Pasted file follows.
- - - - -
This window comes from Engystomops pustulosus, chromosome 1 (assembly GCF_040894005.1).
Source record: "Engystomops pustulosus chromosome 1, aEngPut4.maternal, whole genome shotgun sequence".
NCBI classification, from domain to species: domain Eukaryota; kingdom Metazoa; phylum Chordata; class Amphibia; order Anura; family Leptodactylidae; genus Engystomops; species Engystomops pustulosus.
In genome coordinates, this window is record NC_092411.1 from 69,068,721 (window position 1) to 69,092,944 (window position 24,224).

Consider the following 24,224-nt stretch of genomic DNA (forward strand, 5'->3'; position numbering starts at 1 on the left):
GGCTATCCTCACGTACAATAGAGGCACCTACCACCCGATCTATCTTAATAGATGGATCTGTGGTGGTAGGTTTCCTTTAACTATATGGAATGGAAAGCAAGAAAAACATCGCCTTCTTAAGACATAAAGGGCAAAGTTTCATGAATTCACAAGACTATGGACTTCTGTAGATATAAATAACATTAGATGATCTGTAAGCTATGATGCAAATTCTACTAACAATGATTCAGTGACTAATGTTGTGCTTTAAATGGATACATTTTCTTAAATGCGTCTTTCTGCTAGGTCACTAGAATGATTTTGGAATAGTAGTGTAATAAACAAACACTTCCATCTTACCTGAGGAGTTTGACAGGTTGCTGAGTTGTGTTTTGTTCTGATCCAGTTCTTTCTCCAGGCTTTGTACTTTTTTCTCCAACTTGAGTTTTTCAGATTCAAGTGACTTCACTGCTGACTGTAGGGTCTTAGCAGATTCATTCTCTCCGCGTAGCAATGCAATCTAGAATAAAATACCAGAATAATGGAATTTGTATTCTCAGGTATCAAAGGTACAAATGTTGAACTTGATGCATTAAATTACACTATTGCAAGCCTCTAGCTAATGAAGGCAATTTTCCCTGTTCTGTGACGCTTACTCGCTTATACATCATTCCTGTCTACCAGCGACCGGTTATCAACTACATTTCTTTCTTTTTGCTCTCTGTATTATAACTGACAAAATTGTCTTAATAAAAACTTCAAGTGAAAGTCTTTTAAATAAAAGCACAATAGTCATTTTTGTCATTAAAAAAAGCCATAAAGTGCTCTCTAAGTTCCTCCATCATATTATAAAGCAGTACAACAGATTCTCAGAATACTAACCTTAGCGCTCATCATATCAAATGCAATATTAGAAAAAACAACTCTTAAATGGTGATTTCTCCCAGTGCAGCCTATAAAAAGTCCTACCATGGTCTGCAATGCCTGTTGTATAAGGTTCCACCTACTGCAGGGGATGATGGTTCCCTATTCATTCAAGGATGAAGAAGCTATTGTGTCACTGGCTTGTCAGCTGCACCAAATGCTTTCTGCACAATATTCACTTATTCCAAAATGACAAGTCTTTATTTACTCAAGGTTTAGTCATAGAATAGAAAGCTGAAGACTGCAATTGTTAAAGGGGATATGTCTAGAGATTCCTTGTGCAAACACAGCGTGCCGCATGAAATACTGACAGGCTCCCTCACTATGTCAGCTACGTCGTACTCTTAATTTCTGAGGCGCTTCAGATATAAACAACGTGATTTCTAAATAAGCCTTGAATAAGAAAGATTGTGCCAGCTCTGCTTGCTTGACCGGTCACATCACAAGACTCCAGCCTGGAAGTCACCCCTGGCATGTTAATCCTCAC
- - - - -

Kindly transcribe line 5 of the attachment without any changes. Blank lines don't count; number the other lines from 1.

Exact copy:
Consider the following 24,224-nt stretch of genomic DNA (forward strand, 5'->3'; position numbering starts at 1 on the left):